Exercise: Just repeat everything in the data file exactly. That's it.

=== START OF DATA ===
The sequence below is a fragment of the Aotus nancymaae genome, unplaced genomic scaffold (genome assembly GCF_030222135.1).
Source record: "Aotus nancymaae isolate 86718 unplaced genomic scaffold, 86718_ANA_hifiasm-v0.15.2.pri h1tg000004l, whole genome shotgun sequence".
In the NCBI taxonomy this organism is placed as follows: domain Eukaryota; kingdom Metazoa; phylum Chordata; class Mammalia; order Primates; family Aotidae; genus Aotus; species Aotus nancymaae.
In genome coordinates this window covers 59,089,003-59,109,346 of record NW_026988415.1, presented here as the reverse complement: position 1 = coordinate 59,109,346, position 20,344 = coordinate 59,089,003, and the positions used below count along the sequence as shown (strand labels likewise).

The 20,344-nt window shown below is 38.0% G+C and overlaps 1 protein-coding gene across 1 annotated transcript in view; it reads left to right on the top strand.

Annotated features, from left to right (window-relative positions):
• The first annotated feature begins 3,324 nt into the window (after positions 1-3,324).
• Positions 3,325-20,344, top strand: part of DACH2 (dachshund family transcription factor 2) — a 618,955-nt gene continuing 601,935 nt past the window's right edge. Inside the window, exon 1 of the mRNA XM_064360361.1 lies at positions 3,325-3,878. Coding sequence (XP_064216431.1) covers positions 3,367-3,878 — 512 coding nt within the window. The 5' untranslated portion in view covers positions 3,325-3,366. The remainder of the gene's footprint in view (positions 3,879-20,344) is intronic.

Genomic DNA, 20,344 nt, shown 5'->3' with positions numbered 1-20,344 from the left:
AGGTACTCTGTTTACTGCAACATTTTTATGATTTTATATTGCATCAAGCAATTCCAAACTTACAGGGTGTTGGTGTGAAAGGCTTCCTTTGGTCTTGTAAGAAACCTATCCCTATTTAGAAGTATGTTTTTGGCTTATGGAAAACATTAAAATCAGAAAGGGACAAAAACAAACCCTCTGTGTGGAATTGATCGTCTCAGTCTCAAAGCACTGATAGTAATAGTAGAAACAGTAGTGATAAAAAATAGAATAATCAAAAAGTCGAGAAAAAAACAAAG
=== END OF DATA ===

The sequence below is a fragment of the Aotus nancymaae genome, unplaced genomic scaffold (genome assembly GCF_030222135.1).
Source record: "Aotus nancymaae isolate 86718 unplaced genomic scaffold, 86718_ANA_hifiasm-v0.15.2.pri h1tg000004l, whole genome shotgun sequence".
In the NCBI taxonomy this organism is placed as follows: domain Eukaryota; kingdom Metazoa; phylum Chordata; class Mammalia; order Primates; family Aotidae; genus Aotus; species Aotus nancymaae.
In genome coordinates this window covers 59,089,003-59,109,346 of record NW_026988415.1, presented here as the reverse complement: position 1 = coordinate 59,109,346, position 20,344 = coordinate 59,089,003, and the positions used below count along the sequence as shown (strand labels likewise).

The 20,344-nt window shown below is 38.0% G+C and overlaps 1 protein-coding gene across 1 annotated transcript in view; it reads left to right on the top strand.

Annotated features, from left to right (window-relative positions):
• The first annotated feature begins 3,324 nt into the window (after positions 1-3,324).
• Positions 3,325-20,344, top strand: part of DACH2 (dachshund family transcription factor 2) — a 618,955-nt gene continuing 601,935 nt past the window's right edge. Inside the window, exon 1 of the mRNA XM_064360361.1 lies at positions 3,325-3,878. Coding sequence (XP_064216431.1) covers positions 3,367-3,878 — 512 coding nt within the window. The 5' untranslated portion in view covers positions 3,325-3,366. The remainder of the gene's footprint in view (positions 3,879-20,344) is intronic.

Genomic DNA, 20,344 nt, shown 5'->3' with positions numbered 1-20,344 from the left:
AGGTACTCTGTTTACTGCAACATTTTTATGATTTTATATTGCATCAAGCAATTCCAAACTTACAGGGTGTTGGTGTGAAAGGCTTCCTTTGGTCTTGTAAGAAACCTATCCCTATTTAGAAGTATGTTTTTGGCTTATGGAAAACATTAAAATCAGAAAGGGACAAAAACAAACCCTCTGTGTGGAATTGATCGTCTCAGTCTCAAAGCACTGATAGTAATAGTAGAAACAGTAGTGATAAAAAATAGAATAATCAAAAAGTCGAGAAAAAAACAAAG